Sri Lanka finally got past the Indian challenge in the shortest format in a bilateral series, 2-1 after trailing the series 0-1 post the first T20I. While the Island nation might still need to get past the qualifier stage, this series certainly painted a lot of positives with several lessons learnt.
Dasun Shanaka, the batsman needs to do more
As a skipper, Dasun Shanaka did it all possible, with his only failure in this series coming in the second ODI, where his decision to keep Wanindu Hasaranga late on in the game affected Sri Lanka’s chances of winning the ODI. But throughout the series, Shanaka has been effective with his captaincy, with his field and certainly showed his variety as a bowler. His slower deliveries were the most effective in the series and his fielding certainly triumphed the others on the tour. But as an all-rounder, the unreal focus still remains on his batting, which for most parts of the series was terribly missing.
His last six scores against India read 39, 16, 0, 16, 3 and DNB, which certainly shows that he hasn’t quite lit up the stage with the bat. Mind you, most of these knocks have come at higher in the order. His best form came in the Windies tour, where he scored 33 runs across two innings, at a strike rate of 103. Barring the series against Bangladesh in 2017/18, the right-hander never showed his explosive side with the bat, something that would definitely need to improve if Sri Lanka are going to qualify for the World T20.
Charith Asalanka showed great zeal and maturity
If Sri Lanka really came close in the first T20I and were in contention, they would have to only thank their gods, for having Charith Asalanka in the lineup. Throughout the series, the left-handed Asalanka has been one of the best, if not the best batsman for the Islanders. While he hasn’t ever been used with the ball in the T20I series, he has certainly shown his bowling skills in the T20 leagues, where he has picked 15 wickets with the ball.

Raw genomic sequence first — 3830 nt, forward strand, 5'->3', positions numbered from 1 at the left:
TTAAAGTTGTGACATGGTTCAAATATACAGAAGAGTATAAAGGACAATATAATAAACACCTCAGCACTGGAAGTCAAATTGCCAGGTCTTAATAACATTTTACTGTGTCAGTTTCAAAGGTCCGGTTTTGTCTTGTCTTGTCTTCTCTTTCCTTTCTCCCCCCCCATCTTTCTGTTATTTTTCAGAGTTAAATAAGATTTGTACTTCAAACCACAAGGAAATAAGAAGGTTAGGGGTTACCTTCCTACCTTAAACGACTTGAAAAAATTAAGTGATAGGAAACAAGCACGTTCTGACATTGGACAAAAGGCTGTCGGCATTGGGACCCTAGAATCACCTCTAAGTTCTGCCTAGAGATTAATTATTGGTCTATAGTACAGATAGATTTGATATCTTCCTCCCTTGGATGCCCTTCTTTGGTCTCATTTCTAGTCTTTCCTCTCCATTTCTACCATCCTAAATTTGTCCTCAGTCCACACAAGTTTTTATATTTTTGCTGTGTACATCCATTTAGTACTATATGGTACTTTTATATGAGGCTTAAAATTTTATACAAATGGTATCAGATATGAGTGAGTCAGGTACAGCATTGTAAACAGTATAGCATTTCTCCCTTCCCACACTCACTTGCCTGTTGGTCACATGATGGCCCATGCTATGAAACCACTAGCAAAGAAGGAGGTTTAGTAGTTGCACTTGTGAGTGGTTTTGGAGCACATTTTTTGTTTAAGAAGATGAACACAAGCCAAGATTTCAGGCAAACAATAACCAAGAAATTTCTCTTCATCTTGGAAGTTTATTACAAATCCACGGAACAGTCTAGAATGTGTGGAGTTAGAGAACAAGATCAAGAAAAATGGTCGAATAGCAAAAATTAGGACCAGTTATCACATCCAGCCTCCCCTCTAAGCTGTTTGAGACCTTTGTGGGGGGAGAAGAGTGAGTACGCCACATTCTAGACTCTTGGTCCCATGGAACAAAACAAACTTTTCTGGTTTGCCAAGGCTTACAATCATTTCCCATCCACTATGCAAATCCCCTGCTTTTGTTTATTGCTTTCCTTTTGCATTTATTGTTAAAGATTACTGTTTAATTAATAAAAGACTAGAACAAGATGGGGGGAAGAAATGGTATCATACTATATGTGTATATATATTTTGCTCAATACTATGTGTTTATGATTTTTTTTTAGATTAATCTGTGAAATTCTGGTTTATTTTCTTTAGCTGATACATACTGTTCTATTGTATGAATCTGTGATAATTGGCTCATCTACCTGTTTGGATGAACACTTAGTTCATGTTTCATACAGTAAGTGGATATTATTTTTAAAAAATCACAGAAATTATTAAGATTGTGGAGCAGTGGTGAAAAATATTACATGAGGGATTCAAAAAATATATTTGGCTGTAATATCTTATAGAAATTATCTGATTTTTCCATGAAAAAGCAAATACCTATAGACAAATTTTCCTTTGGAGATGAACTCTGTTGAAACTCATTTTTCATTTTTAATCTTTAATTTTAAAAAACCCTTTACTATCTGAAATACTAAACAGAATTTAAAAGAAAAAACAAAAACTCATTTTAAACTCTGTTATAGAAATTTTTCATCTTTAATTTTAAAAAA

But let’s be honest, it was his batting, the sheer nature of taking on the Indian bowlers to the cleaners in the opener which really caught the attention of plenty. Hear me out, scores of 38, 65, 24 and 44 are incredibly special, especially considering that he only made his international debut this year, against England. What’s more special is the way he tackled the Indian bowlers, especially spinners in the first encounter, where his 44 came off just 26 deliveries with three boundaries and three sixes.
In comparison, the rest of the Sri Lankan outfit had scored one six in that contest, with India’s Suryakumar Yadav being the closest with two sixes. That says a lot about Asalanka and how he is one of the biggest finds for the Islanders in this series.
Chamika Karunaratne could be a real all-rounder prospect
He takes the new ball, he strikes the long ball and certainly can field like a gun, reminds everyone about a certain Nuwan Kulasekara. Now that Nuwan’s legacy has been long gone, Sri Lanka desperately needed an all-rounder, who could step up with the ball and later tonk with the bat. Enter Chamika Karunaratne, as Mickey Arthur calls him an ‘X-factor’ in Sri Lankan cricket. Now what is more notable is that the all-rounder only entered into the fray of selection after the entire bio-bubble fiasco, where more players were needed.
While he spent some time in the bio-bubble, his real worth to the national team only came about in the last month, against England, where his runs were crucial for the team. Against India, he added on to his run tally, with scores of 43*, 44* in the first and second ODI before his finisher-like innings in the T20I series allowed for Sri Lanka to spring up a surprise. His 12 included a six and showed that he has the ability to clear the boundaries with ease, which surely makes him a real all-rounder prospect as the Islanders head towards a crucial juncture of the cricketing season.
An abundant pool of spin talent ready to take the world stage
The qualifiers are in Oman, the main tournament in the Middle East, which in hindsight should suggest that the nature of the pitches in the tournament are going to be slow and dry, favouring spinners. Now for Sri Lanka, it’s a win-win situation, not only can they get through the qualifiers stage without much chaos but also could ease themselves in the tournament on the back of their spin talent. In this series, their spin attack was consistently threatening the Indian batsmen, irrespective of Wanindu Hasaranga’s presence in the lineup.
Apart from Wanindu Hasaranga, Sri Lanka have utilsed Dhananjaya de Silva, Akila Dananjaya, Ramesh Mendis and Praveen Jayawickrama. That accounts for four spinners, all of them with varied bowling capacities. Off-spinner, left-arm orthodox spinner, left-arm unorthodox spinner and leg-spinners, Sri Lanka have all bases covered in exquisite fashion. While Hasaranga rules the roost, with 7 wickets, the others chipped in with wickets, showing that this attack isn’t a one-man spin attack.
While Jayawickrama did not get his chances in the T20I series, it is pertinent to note that the left-arm spinner could be utilised and utilised well by Sri Lanka, in tandem with Hasaranga, who is naturally a very attacking bowler. Given that the long list of spinners have done well, with or without Hasaranga, it provides Sri Lanka with a naturally talented base for tackling the spin question.